• Prohibit processes and use of equipment or technology that undermine environmental quality;
• Conduct field follow up of compliance with set standards and take procedures prescribed by law against any violator;
• Subject to the provision of the Constitution of the Federal Republic of Nigeria, 1999, and in collaboration with relevant judicial authorities establish mobile courts to expeditiously dispense cases of violation of environmental regulation.
The Federal Ministry of Environment (FME) administers and enforces environmental laws in Nigeria. It took over this function in 1999 from the Federal Environmental Protection Agency (FEPA), which was created under the FEPA Act. FEPA was absorbed and its functions taken over by the FME in 1999. The Federal Ministry of Environment has published several guidelines for the administration of the FEPA and EIA Acts and procedures for evaluating environmental impact assessment reports (EIA Reports). Furthermore, the FEPA Act empowers the FME to require the production for examination of any licence or permit granted to any person, to enter and search any land or building, and to arrest any person whom they have reason to believe has violated any environmental regulation. The approach of regulatory agencies is the prevention of environmental damages, the regulation of potentially harmful activities and the punishment of wilful harmful damage whenever this occurs.
The environmental agencies also adopt the approach of engaging individuals and communities at risk of potential environmental damage in dialogue. The EIA approval process adopted by the FME involves a system of public hearings during the EIA evaluation process and interested members of the public are invited to such hearings.
However, pursuant to the FEPA Act, each State and Local Government in the country may set up its own environmental protection body for the protection and improvement of the environment within the State. Each State is also empowered to make laws to protect the environment within its jurisdiction.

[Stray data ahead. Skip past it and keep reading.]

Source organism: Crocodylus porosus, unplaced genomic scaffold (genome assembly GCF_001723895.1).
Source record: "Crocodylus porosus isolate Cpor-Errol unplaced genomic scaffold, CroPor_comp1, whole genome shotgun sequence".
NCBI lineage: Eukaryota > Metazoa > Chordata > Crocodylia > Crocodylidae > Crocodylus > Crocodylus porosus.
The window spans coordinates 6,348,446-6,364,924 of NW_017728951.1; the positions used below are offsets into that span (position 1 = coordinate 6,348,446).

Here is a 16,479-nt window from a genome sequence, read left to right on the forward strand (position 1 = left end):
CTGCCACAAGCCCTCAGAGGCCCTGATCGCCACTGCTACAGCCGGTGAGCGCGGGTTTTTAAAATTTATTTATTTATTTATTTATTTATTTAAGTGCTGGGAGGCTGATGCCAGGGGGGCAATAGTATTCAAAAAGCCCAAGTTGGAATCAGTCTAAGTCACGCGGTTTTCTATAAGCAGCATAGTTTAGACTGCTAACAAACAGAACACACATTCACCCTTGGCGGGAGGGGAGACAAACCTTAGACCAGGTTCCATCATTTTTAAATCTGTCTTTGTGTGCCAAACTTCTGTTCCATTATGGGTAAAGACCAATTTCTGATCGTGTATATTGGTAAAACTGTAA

All the States have environmental agencies and State laws; e.g. Abuja, the Federal Capita Territory has issued the Abuja Environmental Protection Board (Solid Waste Control/Environmental Monitoring) Regulations 2005 (“the Abuja Environmental Protection Board Regulations”) which principally governs solid waste control in Abuja. In Lagos State, the Lagos State Environmental Protection Agency Law, was enacted to establish the Lagos State Environmental Protection Agency (LASEPA). LASEPA’s functions include monitoring and controlling the disposal of waste in Lagos State and advising the State Government on all environmental management policies.
Lagos State has also enacted the Environmental Pollution Control Law, to provide for the control of pollution and protection of the environment from abuse due to poor waste management. Akwa Ibom State has enacted the Environmental Protection and Waste Management Agency Law, which established the Environmental Protection and Waste Management Agency. This Agency is charged with responsibilities which include identifying and proffering solutions to environmental protection problems in Akwa Ibom, and monitoring and enforcing environmental protection standards and regulations.
(3). Environmental Impact Assessment Act of 1992 (EIA Act).
The EIA Act was promulgated principally to enable the prior consideration of environmental impact assessment of public or private projects. Any person planning a project/activity which may have an impact on the environment is statutorily required to prepare an EIA Report, and the Report must set out the potential impact of the activity on the environment and plans for preventing/mitigating the same, as well as clean up plans. All such Reports must be approved by the FME. Attached to the EIA Act is a schedule of activities and industries for which environmental impact assessments are mandatory. These include Agriculture, Airport, Drainage and Irrigation, Land Reclamation, Fisheries, Forestry, Housing, Industry, Infrastructure, Ports, Mining, Petroleum, Power Generation and Transmission, Quarries, Railways, Transportation, Resort and Recreational Development, Waste Treatment and Disposal, and Water Supply. Any person who fails to comply with the provisions of the EIA Act commits an offence and is liable on conviction, in the case of an individual, to a fine or to a term of imprisonment for up to five years; and fines are also imposed on guilty firms or corporations.